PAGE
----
Oxford Farms … rich soil … lofty ambitions
Theresa Cohen, owner of Oxford Farms, second from left, with Amelia Kellner, Corey Foster and Evan Lussier.
By Rod Lee
Theresa Cohen’s family purchased one hundred thirty acres of rich agricultural land high atop Federal Hill Road in Oxford in 2015. In the seven years since, she has already transformed Oxford Farms into a place residents of the area can turn to for fresh fruits and vegetables, flowers and meats.
“I bought this property from Bigelow, the nursery people,” Ms. Cohen said in her office on the grounds on the morning of May 31st. “It is protected farm land. There were no structures. I put in a post-and-beam barn, a storage shed, there are greenhouses, outdoor gardens, and a flower and herb garden. We are farming roughly one acre of the land, half of which is forest, half of which is open.”
An environmental engineer by trade, Ms. Cohen has maintained a steady focus on what she wants to do with Oxford Farms. She has designated about one-third of an acre to “no-till” farming (non-certified organic) and will be utilizing the greenhouses to plant year-round. The beef, lamb and chicken she sells are produced by “100 percent grass-fed” livestock, “no antibiotics or de-wormers.”
Above, a view of Oxford Farms’ post-and-beam barn from the entrance to the property on Federal Hill Road in Oxford.
Below, some of the organically-grown plants that are available for purchase at Oxford Farms.
Her chickens are pasture-raised.
“We are all about clean food, healthy food and a respect for nature,” she says. She relies on “the expertise of my livestock manager and garden manager” to realize her vision for Oxford Farms.
Ms. Cohen’s plan might not have been to become a farmer. But, she says, “my kids had health issues so I got involved with alternative health. My husband and I started a recycling business and he runs that.”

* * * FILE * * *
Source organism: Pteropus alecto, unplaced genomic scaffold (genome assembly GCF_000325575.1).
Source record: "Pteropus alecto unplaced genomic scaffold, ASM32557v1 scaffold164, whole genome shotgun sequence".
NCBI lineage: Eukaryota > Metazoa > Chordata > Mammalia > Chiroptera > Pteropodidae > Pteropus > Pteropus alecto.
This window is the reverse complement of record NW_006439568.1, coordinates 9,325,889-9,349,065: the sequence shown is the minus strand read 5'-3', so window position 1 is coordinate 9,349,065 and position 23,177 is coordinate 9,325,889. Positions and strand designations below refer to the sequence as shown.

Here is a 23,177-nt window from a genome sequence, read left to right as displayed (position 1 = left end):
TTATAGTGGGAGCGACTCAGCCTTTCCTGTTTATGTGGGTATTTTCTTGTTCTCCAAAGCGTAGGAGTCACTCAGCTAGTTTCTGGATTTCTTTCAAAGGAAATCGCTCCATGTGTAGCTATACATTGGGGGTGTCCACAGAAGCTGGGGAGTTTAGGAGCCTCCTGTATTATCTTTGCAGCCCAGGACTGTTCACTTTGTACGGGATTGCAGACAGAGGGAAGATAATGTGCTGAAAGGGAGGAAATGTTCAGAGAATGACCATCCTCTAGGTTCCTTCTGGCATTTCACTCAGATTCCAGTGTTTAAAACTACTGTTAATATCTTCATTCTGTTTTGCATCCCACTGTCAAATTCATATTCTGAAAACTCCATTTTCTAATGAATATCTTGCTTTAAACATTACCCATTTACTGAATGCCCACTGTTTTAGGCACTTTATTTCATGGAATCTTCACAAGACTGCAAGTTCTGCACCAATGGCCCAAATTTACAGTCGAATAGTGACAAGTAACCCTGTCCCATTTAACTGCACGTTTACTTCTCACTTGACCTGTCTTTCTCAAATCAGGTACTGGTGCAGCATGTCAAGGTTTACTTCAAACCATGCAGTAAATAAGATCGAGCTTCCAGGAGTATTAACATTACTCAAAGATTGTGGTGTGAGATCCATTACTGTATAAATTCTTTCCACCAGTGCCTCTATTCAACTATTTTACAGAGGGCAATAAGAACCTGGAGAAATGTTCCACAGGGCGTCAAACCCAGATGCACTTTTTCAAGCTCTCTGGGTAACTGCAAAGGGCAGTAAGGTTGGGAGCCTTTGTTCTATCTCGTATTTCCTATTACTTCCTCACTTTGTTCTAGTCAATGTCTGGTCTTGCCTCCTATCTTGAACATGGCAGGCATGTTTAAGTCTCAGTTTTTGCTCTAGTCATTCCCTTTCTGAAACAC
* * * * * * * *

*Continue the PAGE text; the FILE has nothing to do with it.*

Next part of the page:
Apparently she has only just begun. Oxford Farms’ store hours are Wednesdays, 9:00 to 11:00 a.m., Thursdays, 4:00 to 6:00 p.m., Fridays from 11:00 to 2:00 p.m., or by appointment. A seasonal operation, Oxford Farms is open from June through October 31st. The farm hosted a Harvest Fair in November and a spring fair. Music festivals may be coming. There is a pick-your-own ingredient, for strawberries, for instance—for “your total farm experience.”
A cornerstone of the venture is the “shares” component: vegetable, fruit and flower shares, small meat shares and family meat shares.
“We don’t box you in!” she says in her promotional literature for the fresh vegetable shares. “Our shares allow you to choose what vegetables you get. Your vegetables will be picked shortly before you buy them, fully vine-ripened and ready to eat to insure best flavor and highest nutrition. We are not certified organic but we follow organic practices—no chemical pesticides, herbicides or fertilizers. We build soil health using natural sources of fertility such as compost, feather meal, fish meal and alfalfa meal, natural mulches and mineral amendments based upon soil testing.”
Oxford Farms offers delivery “and we sell to restaurants,” Ms. Cohen said. “Dead Horse Hill, Isadore’s Organics, the Worcester food hub.”
Another goal she has in mind is growing the farmstead’s retail aspect, “bread, eggs and dairy.”
Ms. Cohen is proving to be a capable steward of the land. The previous owner “planted trees for their nursery.” Her objective is much larger in scope.
“The purpose behind this farm is to interact with people,” she says.
Of the success she and her approximately eight employees have realized so far, she says “you help yourself a lot if you start with a good asset.”
Contact Rod Lee at [email protected] or 774-232-2999.